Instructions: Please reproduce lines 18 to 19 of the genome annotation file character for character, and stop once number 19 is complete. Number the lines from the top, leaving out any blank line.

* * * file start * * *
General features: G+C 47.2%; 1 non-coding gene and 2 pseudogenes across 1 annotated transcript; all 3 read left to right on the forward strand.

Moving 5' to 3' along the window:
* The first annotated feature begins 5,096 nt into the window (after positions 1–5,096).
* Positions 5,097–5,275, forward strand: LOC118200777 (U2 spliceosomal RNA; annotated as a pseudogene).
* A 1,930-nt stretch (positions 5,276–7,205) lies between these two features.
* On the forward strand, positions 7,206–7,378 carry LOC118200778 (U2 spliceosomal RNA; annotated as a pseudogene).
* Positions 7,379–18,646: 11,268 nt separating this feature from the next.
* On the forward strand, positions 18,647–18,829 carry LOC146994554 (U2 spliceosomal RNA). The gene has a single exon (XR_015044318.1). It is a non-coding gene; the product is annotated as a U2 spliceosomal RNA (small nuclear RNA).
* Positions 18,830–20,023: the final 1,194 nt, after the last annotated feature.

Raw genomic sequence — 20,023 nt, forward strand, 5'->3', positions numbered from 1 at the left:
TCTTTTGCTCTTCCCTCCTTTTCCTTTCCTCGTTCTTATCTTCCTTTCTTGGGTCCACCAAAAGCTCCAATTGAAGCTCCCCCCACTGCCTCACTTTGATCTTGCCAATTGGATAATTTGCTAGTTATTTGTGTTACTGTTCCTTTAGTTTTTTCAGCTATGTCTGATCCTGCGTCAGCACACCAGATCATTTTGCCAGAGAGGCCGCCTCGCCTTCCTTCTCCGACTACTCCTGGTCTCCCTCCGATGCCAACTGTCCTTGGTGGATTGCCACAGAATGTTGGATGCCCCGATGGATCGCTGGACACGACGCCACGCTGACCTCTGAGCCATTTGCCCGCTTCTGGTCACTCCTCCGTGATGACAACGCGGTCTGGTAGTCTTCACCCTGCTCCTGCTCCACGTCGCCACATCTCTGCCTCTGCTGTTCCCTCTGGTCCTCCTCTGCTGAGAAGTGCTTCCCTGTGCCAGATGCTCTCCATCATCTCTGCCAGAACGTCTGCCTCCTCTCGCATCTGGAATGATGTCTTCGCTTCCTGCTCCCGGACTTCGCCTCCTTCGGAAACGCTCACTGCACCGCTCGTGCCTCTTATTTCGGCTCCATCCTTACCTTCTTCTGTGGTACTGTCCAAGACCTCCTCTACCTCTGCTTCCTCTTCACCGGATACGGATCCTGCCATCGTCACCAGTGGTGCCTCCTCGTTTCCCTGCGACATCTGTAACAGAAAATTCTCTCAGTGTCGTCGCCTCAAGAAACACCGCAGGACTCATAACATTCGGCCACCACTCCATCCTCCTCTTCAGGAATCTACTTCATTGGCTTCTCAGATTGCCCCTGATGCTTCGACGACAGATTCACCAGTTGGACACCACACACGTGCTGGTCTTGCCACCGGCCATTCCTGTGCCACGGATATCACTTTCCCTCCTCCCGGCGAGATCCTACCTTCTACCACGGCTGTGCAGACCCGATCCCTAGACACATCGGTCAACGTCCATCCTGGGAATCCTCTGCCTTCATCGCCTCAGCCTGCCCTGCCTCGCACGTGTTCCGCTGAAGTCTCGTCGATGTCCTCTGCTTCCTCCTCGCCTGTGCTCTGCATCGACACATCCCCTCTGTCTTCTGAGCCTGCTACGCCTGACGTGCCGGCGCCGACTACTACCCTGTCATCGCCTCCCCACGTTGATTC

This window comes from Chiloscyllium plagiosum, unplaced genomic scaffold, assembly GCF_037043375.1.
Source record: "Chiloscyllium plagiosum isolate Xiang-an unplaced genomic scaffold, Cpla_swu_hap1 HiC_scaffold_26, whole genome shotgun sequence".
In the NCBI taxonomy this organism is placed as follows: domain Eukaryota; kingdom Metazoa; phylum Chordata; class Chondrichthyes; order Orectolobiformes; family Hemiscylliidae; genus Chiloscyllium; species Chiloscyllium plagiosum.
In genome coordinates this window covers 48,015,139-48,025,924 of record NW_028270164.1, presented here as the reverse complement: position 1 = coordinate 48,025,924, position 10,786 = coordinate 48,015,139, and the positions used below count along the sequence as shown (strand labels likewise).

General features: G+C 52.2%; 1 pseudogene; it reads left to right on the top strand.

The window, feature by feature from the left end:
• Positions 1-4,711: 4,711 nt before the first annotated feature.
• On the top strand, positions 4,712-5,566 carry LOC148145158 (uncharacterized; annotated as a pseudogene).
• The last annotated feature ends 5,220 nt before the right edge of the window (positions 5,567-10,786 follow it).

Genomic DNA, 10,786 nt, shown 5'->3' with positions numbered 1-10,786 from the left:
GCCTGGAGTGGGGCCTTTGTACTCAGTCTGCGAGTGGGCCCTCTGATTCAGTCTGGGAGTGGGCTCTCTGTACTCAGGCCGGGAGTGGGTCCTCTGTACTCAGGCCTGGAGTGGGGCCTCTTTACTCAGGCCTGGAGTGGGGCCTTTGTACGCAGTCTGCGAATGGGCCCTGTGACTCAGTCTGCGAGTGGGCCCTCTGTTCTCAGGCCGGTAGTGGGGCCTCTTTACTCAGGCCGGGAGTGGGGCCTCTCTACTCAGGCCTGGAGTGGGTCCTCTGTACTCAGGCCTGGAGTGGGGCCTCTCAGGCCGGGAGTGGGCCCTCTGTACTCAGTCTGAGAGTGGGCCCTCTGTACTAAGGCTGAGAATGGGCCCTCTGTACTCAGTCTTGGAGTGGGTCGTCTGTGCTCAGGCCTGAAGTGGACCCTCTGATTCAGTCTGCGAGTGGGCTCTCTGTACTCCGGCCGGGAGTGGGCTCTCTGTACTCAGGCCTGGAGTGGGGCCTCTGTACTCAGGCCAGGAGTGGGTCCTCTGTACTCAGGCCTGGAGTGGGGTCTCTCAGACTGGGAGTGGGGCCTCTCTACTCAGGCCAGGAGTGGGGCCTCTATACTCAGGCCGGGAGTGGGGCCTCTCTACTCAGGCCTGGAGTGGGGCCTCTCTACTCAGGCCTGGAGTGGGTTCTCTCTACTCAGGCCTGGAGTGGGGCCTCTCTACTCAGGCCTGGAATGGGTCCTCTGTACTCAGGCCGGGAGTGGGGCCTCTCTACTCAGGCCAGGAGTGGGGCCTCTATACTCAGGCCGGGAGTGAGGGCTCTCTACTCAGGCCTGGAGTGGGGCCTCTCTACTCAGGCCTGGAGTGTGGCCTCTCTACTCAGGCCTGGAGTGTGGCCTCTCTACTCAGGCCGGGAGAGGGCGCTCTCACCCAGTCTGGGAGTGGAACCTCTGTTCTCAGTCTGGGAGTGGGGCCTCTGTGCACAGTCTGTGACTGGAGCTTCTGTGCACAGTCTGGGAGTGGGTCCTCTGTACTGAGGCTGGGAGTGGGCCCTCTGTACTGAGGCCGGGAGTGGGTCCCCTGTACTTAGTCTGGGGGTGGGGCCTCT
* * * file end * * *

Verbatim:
• Positions 1-4,711: 4,711 nt before the first annotated feature.
• On the top strand, positions 4,712-5,566 carry LOC148145158 (uncharacterized; annotated as a pseudogene).